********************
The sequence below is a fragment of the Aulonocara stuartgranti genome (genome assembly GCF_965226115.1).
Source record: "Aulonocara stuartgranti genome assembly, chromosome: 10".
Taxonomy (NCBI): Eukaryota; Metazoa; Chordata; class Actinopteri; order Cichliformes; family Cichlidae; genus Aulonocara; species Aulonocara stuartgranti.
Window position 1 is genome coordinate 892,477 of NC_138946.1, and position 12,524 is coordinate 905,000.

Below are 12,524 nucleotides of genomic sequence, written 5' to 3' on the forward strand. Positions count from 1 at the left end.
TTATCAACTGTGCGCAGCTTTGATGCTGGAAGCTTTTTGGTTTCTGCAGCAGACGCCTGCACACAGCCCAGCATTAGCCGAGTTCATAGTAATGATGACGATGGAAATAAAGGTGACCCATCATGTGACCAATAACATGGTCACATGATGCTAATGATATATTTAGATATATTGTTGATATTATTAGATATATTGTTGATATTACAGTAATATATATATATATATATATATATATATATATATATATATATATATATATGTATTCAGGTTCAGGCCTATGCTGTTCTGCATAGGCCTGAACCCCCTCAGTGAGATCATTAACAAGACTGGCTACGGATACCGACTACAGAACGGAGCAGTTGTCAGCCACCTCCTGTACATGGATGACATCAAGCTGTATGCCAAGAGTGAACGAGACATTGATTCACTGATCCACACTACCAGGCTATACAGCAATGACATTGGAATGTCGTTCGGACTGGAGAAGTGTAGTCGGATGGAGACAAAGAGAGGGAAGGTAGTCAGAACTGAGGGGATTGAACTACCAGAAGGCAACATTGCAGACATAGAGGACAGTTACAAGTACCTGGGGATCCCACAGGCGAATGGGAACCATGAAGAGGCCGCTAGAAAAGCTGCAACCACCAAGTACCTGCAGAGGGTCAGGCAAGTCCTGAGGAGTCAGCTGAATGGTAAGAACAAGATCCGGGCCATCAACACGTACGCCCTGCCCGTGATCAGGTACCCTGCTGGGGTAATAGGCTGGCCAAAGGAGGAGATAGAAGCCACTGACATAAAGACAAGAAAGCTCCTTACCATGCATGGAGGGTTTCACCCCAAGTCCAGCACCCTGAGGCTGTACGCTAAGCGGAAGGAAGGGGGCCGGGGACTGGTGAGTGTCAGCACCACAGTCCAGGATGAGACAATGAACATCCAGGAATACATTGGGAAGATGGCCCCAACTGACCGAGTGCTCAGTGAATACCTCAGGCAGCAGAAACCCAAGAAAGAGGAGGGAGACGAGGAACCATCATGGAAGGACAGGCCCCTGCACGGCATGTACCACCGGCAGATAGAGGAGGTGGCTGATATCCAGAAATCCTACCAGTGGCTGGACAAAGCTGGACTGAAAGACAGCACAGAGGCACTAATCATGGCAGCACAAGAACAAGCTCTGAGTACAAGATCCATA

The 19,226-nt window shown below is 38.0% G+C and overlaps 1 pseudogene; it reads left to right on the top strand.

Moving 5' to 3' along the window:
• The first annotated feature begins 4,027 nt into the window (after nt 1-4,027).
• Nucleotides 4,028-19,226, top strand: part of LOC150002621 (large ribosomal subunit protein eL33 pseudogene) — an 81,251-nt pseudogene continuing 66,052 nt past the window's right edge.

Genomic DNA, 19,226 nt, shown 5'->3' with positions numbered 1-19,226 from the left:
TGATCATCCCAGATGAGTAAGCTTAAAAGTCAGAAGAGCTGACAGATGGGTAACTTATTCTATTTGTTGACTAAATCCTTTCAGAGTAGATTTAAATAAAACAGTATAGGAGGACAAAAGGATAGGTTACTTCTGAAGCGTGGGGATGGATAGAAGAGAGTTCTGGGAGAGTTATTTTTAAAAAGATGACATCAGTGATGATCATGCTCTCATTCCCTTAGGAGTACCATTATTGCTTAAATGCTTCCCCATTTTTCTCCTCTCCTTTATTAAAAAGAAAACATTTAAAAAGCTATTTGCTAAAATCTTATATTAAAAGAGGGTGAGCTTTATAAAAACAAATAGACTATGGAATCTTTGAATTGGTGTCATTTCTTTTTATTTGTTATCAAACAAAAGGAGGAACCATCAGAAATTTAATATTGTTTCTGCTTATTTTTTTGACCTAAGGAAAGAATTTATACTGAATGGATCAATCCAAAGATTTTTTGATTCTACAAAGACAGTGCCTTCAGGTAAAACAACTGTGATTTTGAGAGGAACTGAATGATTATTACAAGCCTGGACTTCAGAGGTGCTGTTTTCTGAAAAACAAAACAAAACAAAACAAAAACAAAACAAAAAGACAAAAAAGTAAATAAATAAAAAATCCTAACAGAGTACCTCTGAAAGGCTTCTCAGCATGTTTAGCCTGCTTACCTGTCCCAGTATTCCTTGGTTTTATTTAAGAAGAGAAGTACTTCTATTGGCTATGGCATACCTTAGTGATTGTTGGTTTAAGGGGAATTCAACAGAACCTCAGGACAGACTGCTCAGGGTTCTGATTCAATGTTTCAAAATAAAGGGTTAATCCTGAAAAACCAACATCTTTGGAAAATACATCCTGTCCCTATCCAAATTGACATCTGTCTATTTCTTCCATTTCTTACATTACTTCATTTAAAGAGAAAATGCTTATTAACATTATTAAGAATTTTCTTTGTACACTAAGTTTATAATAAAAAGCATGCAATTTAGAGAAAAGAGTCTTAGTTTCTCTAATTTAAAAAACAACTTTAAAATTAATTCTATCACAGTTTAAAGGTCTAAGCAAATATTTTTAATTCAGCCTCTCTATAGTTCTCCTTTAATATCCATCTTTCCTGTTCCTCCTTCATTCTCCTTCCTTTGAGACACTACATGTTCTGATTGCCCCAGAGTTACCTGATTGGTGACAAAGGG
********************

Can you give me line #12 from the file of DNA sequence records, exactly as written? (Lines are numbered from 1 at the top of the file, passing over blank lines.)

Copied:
TGATCATCCCAGATGAGTAAGCTTAAAAGTCAGAAGAGCTGACAGATGGGTAACTTATTCTATTTGTTGACTAAATCCTTTCAGAGTAGATTTAAATAAAACAGTATAGGAGGACAAAAGGATAGGTTACTTCTGAAGCGTGGGGATGGATAGAAGAGAGTTCTGGGAGAGTTATTTTTAAAAAGATGACATCAGTGATGATCATGCTCTCATTCCCTTAGGAGTACCATTATTGCTTAAATGCTTCCCCATTTTTCTCCTCTCCTTTATTAAAAAGAAAACATTTAAAAAGCTATTTGCTAAAATCTTATATTAAAAGAGGGTGAGCTTTATAAAAACAAATAGACTATGGAATCTTTGAATTGGTGTCATTTCTTTTTATTTGTTATCAAACAAAAGGAGGAACCATCAGAAATTTAATATTGTTTCTGCTTATTTTTTTGACCTAAGGAAAGAATTTATACTGAATGGATCAATCCAAAGATTTTTTGATTCTACAAAGACAGTGCCTTCAGGTAAAACAACTGTGATTTTGAGAGGAACTGAATGATTATTACAAGCCTGGACTTCAGAGGTGCTGTTTTCTGAAAAACAAAACAAAACAAAACAAAAACAAAACAAAAAGACAAAAAAGTAAATAAATAAAAAATCCTAACAGAGTACCTCTGAAAGGCTTCTCAGCATGTTTAGCCTGCTTACCTGTCCCAGTATTCCTTGGTTTTATTTAAGAAGAGAAGTACTTCTATTGGCTATGGCATACCTTAGTGATTGTTGGTTTAAGGGGAATTCAACAGAACCTCAGGACAGACTGCTCAGGGTTCTGATTCAATGTTTCAAAATAAAGGGTTAATCCTGAAAAACCAACATCTTTGGAAAATACATCCTGTCCCTATCCAAATTGACATCTGTCTATTTCTTCCATTTCTTACATTACTTCATTTAAAGAGAAAATGCTTATTAACATTATTAAGAATTTTCTTTGTACACTAAGTTTATAATAAAAAGCATGCAATTTAGAGAAAAGAGTCTTAGTTTCTCTAATTTAAAAAACAACTTTAAAATTAATTCTATCACAGTTTAAAGGTCTAAGCAAATATTTTTAATTCAGCCTCTCTATAGTTCTCCTTTAATATCCATCTTTCCTGTTCCTCCTTCATTCTCCTTCCTTTGAGACACTACATGTTCTGATTGCCCCAGAGTTACCTGATTGGTGACAAAGGG